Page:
Students would have been able to progress at their own pace in mixed-age classes. A-level students would have taken more challenging tasks to get higher marks. The diploma, backed by many policy makers, would have been made up of ‘modules’ (short courses) from the existing  A level  and GCSE modules. Students would have opted for one of the 20 pre-designed specialist diplomas. As Tomlinson argued, this would have strengthened   vocational qualifications as the so-called ‘academic’ subjects could have been studied alongside the more ‘vocational’ ones.

All learners from 14 on would have studied ‘functional skills’ – numeracy, communication and ICT and done an extended written project alongside work experience, paid jobs or volunteering. By 2005 Tony Blair shelved the report to avoid upsetting ‘middle England’ who were wedded to the academic A-level. With the election of the Coalition Government in 2010 Michael Gove in his first week as Secretary of state for Education kicked the idea  of 14-19 specialist diplomas into the long grass.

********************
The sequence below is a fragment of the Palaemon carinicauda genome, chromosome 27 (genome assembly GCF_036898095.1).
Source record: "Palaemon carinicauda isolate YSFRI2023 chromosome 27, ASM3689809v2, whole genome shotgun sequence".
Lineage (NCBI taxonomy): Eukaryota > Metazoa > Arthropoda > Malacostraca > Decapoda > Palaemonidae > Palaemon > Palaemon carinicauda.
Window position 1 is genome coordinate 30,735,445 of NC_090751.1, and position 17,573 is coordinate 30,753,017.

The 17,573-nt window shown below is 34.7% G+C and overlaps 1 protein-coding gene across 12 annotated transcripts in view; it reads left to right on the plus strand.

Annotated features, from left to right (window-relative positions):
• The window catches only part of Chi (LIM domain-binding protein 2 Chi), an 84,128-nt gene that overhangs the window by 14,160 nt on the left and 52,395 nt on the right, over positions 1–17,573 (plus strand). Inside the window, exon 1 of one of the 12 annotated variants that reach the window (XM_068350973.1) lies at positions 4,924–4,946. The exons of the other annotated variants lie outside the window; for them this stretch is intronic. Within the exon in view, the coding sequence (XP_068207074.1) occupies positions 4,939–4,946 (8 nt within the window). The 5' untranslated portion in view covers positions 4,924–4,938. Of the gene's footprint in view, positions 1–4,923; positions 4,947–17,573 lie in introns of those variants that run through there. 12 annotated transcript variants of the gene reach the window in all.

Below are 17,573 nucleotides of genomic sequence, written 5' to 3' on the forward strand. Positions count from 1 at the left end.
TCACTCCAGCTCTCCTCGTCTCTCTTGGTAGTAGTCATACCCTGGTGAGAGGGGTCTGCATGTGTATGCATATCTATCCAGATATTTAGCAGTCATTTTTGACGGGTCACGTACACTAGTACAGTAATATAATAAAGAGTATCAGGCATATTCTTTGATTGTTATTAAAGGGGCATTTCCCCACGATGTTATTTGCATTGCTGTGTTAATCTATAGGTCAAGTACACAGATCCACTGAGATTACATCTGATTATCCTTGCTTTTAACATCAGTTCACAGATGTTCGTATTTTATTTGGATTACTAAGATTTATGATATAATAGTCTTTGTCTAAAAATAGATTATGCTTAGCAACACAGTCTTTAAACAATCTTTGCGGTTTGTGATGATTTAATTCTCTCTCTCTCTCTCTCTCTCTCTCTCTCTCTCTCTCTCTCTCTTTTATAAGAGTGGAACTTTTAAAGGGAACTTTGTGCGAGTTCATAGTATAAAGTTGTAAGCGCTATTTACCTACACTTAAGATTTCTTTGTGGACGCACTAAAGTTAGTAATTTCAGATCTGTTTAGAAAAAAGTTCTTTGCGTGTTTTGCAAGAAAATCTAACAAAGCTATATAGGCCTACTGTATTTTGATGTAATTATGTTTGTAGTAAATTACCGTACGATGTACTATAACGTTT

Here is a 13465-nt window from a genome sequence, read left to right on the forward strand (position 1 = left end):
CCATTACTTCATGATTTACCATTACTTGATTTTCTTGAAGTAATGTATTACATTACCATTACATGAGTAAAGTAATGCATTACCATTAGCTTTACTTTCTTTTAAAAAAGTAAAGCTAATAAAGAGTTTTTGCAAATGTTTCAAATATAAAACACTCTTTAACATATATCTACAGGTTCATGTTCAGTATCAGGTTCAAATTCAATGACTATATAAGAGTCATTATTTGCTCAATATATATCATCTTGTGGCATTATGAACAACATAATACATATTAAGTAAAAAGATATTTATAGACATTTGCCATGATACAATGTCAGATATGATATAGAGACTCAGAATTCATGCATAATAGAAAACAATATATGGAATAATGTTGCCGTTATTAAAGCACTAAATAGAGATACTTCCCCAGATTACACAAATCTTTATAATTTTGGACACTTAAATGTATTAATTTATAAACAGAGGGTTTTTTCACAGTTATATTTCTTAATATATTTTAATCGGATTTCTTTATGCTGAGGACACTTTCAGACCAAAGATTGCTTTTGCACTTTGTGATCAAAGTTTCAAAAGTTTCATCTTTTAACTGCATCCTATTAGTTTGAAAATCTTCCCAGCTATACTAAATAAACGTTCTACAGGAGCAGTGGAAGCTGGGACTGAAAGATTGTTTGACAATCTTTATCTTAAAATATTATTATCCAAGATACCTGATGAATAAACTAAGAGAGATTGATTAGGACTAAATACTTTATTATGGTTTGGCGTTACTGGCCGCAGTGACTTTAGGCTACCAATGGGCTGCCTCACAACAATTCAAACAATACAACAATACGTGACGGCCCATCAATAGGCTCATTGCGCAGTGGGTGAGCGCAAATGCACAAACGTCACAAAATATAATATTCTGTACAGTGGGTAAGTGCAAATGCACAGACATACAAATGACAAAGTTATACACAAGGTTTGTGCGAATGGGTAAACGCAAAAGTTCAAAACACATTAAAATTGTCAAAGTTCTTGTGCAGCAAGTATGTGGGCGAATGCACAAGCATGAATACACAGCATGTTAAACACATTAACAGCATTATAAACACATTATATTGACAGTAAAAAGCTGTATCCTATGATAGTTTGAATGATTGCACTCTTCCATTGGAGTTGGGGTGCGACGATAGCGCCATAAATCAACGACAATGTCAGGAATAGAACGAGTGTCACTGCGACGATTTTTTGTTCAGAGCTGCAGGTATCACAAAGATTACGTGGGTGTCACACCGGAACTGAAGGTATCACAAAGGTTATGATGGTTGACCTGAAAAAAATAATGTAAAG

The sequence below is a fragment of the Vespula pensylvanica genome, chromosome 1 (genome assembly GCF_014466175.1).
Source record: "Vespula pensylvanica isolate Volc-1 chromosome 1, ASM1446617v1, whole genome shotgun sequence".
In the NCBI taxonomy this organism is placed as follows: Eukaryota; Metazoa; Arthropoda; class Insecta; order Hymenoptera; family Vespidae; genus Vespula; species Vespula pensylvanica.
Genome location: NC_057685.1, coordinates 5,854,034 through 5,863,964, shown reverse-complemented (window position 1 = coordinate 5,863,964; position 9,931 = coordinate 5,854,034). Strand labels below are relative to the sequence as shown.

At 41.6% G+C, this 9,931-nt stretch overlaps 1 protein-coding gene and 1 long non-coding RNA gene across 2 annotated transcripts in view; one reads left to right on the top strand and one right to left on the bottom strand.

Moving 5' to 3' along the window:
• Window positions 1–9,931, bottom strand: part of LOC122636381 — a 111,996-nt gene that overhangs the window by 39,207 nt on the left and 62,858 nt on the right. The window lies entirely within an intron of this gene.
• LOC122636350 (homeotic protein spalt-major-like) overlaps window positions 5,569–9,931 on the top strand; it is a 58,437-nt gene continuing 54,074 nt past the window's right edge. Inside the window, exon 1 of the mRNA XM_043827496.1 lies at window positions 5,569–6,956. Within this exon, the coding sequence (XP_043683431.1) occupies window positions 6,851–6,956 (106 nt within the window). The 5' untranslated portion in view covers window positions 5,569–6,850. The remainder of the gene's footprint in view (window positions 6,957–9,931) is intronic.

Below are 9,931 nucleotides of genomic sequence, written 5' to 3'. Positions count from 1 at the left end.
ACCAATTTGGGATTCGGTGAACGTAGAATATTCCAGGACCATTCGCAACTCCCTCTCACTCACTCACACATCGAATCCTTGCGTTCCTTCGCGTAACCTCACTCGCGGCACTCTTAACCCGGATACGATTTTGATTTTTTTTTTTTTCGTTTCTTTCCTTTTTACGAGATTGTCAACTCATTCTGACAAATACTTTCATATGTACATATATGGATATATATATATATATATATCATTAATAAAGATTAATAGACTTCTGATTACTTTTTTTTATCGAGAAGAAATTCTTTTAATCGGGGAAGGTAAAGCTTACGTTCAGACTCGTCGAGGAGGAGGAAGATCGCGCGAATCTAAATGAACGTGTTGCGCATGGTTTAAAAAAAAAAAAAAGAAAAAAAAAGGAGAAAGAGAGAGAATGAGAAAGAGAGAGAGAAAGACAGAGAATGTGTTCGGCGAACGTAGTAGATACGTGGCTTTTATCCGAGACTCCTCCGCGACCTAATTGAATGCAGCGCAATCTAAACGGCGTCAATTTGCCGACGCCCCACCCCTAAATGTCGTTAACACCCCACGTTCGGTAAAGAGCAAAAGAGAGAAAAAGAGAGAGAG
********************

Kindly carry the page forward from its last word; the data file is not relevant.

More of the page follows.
By 2012, the government commissioned Wolfe Report, released its findings about the condition of post-16 vocational education in the UK. Its conclusions were damning. Too many youngsters were doing low level vocational qualifications in colleges with little value to their job prospects. Apprenticeships were too short and bore no resemblance to the old style five-year apprenticeships which had dominated Post-war British industry, commerce and public services. In short, the system was in a mess. It needed radical surgery.

Today 25% of youngsters aged 16 to 19 do A-levels. But 75% are either on high quality level 3 BTEC diploma programmes, ailing apprenticeship schemes or on low level ‘mickey mouse’ training schemes. A minority on Tyneside are able to combine A-levels with BTEC National level 3 certificates in job related areas such as business or technology.